I’m sure you’ve seen these before: Rye IPA. Rye IPA are distinctive for their red color, and what’s noted as a spicy character. I’ve tried a couple Red or Rye IPAs in my day, and haven’t really been impressed. I’ve never really noticed the distinctive “pepper” finish that beer geeks wax poetic about. (This includes a previous batch of rye session IPA homebrew.) So, enter my attempt to brew a Rye IPA so I can finally figure out what all this peppery finish stuff is all about. Why will my own particular homebrew version of a Rye IPA make the difference in me distinguishing all those features that a rye beer? I’m using 50% rye in my grain bill. (The last iteration was just 16% rye.)
The inspiration for this recipe comes from the Sierra Nevada brewery, who during my colleges days, made some of the best beer around. Sierra Nevada hops of choice is cascade hops, imparting a grapefruit flavor to many of its beer. While Sierra Neveda’s beer are indeed hoppy (and perhaps some of the hoppiest beers around in my college days), they are also malty. Sometimes though, you just want the bite of hops, without the malt. Enter the brainchild of this recipe: the Cascade Session. The goal is get everything we can that is Cascade – to create a beer that embodies the grapefruitness of cascade without too much accompany malt.
This is our second attempt at a India Pale Ale complimented by the notes of basil. Our first go on this recipe – although slightly different – left us with some basil notes that quickly faded over time. So, to create a basil IPA with some basil flavor to stick around just a little bit longer, we’re trying something new: adding basil extract to the beer at bottling. Continue reading “Thai Basil Rye IPA w/o Basil Extract”
The inspiration for this recipe is leftovers. Frank left a whole bag (1 oz.) of Citra hops in my fridge. I needed to put them to good use. Enter the Citra Session IPA. Continue reading “Citra Session”
Can I interest you in light-bodied, hoppy brew with a dash of earthy notes? Enter our first attempt at a session – with a bit of an interesting twist. The inspiration for this fun recipe came from a variety of places:
• access to a unique variety of whole cone hops
• Frank’s desire for a bright, refreshing fruity beer
• my very own lemon tree
As with our other interesting add-in IPA (where we used basil), we’ve included the specialty grain rye. The amount of rye used in this recipe was relatively small. Therefore, the spicy character of the rye was not noticeable wort. Also, the red color offered by rye was also not present. Our beer showed up as an opaque yellow.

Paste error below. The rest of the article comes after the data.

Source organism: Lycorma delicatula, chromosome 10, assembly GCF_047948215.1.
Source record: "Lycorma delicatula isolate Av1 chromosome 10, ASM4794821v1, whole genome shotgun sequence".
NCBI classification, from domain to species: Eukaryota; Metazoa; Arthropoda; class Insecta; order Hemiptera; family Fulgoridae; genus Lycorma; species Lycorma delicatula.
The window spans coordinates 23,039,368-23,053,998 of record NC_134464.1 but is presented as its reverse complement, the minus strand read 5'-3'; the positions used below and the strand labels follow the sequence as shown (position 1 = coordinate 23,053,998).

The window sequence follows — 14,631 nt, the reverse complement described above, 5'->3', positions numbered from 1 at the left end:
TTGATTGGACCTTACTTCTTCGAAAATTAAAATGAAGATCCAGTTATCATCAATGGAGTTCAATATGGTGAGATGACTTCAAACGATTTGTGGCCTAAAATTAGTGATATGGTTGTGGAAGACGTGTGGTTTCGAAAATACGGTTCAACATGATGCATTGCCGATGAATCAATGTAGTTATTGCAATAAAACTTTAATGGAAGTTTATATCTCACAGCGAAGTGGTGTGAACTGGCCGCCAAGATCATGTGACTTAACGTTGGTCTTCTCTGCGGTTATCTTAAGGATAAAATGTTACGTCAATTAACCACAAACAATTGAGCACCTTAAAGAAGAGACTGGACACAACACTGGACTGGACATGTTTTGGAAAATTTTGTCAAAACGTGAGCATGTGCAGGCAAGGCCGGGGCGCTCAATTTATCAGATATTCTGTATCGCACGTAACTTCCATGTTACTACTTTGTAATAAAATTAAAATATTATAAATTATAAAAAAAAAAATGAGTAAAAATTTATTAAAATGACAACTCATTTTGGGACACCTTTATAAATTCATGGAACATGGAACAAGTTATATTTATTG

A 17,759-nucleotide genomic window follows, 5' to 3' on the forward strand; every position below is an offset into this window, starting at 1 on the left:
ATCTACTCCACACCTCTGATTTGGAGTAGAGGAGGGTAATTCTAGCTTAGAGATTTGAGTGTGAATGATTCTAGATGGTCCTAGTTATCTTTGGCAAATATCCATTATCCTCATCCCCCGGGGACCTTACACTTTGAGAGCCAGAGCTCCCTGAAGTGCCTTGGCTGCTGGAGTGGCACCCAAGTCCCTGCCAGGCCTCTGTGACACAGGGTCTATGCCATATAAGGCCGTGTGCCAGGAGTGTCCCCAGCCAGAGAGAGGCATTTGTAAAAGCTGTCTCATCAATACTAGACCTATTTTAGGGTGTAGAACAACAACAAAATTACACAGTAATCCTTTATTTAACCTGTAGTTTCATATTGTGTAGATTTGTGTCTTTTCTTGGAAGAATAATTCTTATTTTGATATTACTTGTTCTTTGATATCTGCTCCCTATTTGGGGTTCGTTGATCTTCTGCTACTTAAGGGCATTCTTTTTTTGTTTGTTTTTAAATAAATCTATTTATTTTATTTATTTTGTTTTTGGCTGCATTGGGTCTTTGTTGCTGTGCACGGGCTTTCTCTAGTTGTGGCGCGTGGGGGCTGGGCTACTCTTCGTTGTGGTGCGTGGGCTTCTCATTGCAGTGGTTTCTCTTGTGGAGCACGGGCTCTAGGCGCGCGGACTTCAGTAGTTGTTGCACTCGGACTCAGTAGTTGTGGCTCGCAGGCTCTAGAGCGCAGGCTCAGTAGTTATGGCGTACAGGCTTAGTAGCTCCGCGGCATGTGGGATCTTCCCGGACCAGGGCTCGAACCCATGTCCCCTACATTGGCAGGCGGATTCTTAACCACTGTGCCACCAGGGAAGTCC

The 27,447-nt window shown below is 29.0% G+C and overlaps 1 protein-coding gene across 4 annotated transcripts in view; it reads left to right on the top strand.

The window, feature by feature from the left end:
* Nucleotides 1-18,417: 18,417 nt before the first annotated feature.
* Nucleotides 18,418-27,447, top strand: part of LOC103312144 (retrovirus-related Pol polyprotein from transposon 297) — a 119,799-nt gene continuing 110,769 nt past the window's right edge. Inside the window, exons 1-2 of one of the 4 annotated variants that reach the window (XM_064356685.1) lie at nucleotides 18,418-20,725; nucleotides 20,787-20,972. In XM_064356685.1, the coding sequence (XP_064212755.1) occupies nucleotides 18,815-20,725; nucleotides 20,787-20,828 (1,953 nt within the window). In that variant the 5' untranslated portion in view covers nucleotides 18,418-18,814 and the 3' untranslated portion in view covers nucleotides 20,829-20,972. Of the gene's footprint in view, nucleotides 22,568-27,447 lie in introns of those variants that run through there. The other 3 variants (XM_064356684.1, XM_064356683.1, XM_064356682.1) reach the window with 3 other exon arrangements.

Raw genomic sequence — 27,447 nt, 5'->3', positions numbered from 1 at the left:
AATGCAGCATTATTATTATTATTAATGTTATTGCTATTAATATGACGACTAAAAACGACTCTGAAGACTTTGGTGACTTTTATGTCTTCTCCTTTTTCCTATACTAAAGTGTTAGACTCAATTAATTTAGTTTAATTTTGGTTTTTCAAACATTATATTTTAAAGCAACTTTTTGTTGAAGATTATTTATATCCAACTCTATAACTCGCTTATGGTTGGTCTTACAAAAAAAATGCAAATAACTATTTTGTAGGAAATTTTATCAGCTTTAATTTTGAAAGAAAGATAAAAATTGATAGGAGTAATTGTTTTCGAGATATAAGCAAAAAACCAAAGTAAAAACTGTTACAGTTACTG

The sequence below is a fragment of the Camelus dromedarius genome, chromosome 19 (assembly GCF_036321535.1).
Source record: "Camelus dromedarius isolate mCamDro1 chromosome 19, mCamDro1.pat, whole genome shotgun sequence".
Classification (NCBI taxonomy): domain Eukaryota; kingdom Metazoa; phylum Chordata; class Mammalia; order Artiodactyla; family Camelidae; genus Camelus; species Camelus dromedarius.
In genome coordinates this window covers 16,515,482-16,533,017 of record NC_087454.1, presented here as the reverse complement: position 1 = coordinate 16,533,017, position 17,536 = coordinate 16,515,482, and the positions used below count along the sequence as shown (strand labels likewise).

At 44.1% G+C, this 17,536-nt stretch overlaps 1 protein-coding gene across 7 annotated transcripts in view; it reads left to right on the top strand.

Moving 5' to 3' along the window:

As with our other mint-inspired recipes, we used whole-cone mintras hops. The zesty character of the hops will compliment the zesty flavor of the lemon zest add-in. The contribution of the hops in the final product is unmistakable.
Besides the hops, home-grown lemons are the special ingredients for this brew. One fifth of an ounce of lemon zest was used for the primary carboy. This went in at the boil. Twice that amount went into the secondary fermenter. It takes about one small-medium lemon to get 0.1 oz. of lemon zest. So, be sure to have enough lemons on hand for this recipe. To stave off contamination, both the lemons and the zesting tool were soaked in sanitizing solution. Lemon zest was collected into a sanitized bowl before going into the secondary carboy.
Using whole cone hops in the primary worked fine. There was not an issue from either the size and/or the volume of the whole cone hops used. The hops are able to be be wholly submerged in a boiling pot of wort. However, putting a large volume of whole cones hops into the secondary was an issue. This is because the hops floated on top of the now beer. (It’s no longer wort since the we are already two weeks into fermentation.) In short, a lot of the hops, I believe, were wasted. This is because the hops never had a chance to to physically contact the beer. The extra hops simply floated on top of the other hops. Check out the photo above. Obviously not all of the hops are in contact with the beer.
When sampling the wort, the lemon notes were present. The flavor imparted by the lemon zest was most definitely subtle. Even when adding more lemon zest to the secondary fermenter, the final beer is only somewhat lemony. (There are timing issues to add-ins, discussed later.)
The target original gravity was almost spot on for this batch. The difference was so small, that it could be considered negligible: 0.002. The difference in final gravity is more substantial, with the final gravity for the beverage clocking in at 1.020. This is short of the goal of 1.010. The result is an alcohol content short of our target – resulting in a very, very sessionable session ale – because the final ABV will be very low: 3.81%
The hops in this beer are absolutely incredible. The impart a grassy, earthy flavor. And because there’s lots of hops in there, it’s hard to not notice. I can’t quite tell what the lemon is doing in there – or if it’s even there. But at the very least, it is contributing a pretty, bright opaque yellow hue.
Lemon Session Rye IPA #2
The natural modification on this recipe going forward would be to play with the timing and amount of lemon zest additions. An alternative is to add lemon extract at bottling because it’s:
- • simple
- • sanitary
- • cheap
- • gives the extract less time to fade (w/ only two weeks to go before enjoying)
The challenge with re-creating this recipe is that the special hops used may not be available going forward. Any further tweaks to the recipes with respect to the lemons will be an apples-to-oranges comparison because of the change in hops. As a final note, one could also play with the amount of rye used in the malt. Of course, we would not use whole cone hops in the secondary – instead opting for hop pellets, preventing waste.